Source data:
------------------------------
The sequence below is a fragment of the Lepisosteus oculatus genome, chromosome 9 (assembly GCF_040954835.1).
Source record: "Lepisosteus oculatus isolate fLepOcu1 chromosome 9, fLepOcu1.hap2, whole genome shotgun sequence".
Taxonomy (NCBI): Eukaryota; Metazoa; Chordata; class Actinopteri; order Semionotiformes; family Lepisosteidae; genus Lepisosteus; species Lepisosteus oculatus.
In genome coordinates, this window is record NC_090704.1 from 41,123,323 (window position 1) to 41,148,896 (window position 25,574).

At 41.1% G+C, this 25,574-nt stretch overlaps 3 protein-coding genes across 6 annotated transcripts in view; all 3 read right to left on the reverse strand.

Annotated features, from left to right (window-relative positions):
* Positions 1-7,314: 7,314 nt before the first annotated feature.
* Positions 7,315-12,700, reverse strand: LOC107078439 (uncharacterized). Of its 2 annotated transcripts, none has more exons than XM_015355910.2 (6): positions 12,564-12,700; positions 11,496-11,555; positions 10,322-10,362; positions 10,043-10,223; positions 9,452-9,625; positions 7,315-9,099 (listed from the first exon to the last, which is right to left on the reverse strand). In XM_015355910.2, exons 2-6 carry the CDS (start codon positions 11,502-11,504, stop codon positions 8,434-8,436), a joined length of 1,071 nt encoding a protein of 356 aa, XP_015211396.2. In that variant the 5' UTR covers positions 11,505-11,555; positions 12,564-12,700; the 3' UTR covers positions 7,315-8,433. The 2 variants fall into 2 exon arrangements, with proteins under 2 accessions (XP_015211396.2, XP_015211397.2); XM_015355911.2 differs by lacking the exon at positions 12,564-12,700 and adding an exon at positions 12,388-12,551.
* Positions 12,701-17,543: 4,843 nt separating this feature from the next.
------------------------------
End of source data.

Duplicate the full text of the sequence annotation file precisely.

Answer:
The sequence below is a fragment of the Lepisosteus oculatus genome, chromosome 9 (assembly GCF_040954835.1).
Source record: "Lepisosteus oculatus isolate fLepOcu1 chromosome 9, fLepOcu1.hap2, whole genome shotgun sequence".
Taxonomy (NCBI): Eukaryota; Metazoa; Chordata; class Actinopteri; order Semionotiformes; family Lepisosteidae; genus Lepisosteus; species Lepisosteus oculatus.
In genome coordinates, this window is record NC_090704.1 from 41,123,323 (window position 1) to 41,148,896 (window position 25,574).

At 41.1% G+C, this 25,574-nt stretch overlaps 3 protein-coding genes across 6 annotated transcripts in view; all 3 read right to left on the reverse strand.

Annotated features, from left to right (window-relative positions):
* Positions 1-7,314: 7,314 nt before the first annotated feature.
* Positions 7,315-12,700, reverse strand: LOC107078439 (uncharacterized). Of its 2 annotated transcripts, none has more exons than XM_015355910.2 (6): positions 12,564-12,700; positions 11,496-11,555; positions 10,322-10,362; positions 10,043-10,223; positions 9,452-9,625; positions 7,315-9,099 (listed from the first exon to the last, which is right to left on the reverse strand). In XM_015355910.2, exons 2-6 carry the CDS (start codon positions 11,502-11,504, stop codon positions 8,434-8,436), a joined length of 1,071 nt encoding a protein of 356 aa, XP_015211396.2. In that variant the 5' UTR covers positions 11,505-11,555; positions 12,564-12,700; the 3' UTR covers positions 7,315-8,433. The 2 variants fall into 2 exon arrangements, with proteins under 2 accessions (XP_015211396.2, XP_015211397.2); XM_015355911.2 differs by lacking the exon at positions 12,564-12,700 and adding an exon at positions 12,388-12,551.
* Positions 12,701-17,543: 4,843 nt separating this feature from the next.